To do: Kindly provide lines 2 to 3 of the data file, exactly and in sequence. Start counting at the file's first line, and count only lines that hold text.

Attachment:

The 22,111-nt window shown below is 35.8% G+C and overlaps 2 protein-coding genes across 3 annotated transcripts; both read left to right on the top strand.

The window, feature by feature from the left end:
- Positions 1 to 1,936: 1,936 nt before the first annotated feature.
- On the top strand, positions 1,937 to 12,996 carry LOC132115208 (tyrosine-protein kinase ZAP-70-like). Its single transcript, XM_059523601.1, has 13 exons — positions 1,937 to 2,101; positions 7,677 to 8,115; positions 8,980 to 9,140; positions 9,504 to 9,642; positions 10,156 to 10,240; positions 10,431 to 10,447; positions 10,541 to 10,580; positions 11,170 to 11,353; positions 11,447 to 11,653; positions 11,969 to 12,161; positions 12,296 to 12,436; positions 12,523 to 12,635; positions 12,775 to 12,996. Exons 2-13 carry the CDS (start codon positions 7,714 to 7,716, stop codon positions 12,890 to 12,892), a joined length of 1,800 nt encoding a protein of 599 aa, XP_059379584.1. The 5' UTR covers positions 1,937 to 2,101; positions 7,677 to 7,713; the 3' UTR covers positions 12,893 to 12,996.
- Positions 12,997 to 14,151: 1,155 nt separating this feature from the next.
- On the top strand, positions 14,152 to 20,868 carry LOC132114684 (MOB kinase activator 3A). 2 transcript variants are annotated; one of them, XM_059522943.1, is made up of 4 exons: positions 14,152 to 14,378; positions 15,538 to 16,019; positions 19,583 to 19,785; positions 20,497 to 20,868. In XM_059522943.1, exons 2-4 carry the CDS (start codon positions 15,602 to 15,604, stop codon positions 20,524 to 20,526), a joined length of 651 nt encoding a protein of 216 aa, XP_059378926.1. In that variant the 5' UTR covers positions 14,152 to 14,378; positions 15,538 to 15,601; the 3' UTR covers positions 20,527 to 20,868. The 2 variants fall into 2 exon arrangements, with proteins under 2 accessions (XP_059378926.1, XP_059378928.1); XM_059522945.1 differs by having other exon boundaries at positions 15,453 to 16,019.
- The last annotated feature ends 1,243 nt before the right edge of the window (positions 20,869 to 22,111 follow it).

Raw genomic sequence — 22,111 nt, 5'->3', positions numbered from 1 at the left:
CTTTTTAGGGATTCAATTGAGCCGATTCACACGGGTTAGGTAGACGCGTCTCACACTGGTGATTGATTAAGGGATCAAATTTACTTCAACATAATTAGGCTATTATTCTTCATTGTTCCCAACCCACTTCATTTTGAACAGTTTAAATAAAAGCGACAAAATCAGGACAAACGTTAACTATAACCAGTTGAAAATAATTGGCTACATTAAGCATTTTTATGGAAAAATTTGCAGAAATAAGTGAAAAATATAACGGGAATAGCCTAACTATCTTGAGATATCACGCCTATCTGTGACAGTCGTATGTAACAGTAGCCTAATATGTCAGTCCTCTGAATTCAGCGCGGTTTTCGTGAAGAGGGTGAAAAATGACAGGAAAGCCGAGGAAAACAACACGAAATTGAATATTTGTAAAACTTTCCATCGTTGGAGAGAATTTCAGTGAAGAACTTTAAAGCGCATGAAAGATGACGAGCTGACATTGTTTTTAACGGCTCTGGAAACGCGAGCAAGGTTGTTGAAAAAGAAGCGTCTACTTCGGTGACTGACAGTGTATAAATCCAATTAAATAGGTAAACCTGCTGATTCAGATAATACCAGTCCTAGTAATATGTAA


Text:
The window, feature by feature from the left end:
- Positions 1 to 1,936: 1,936 nt before the first annotated feature.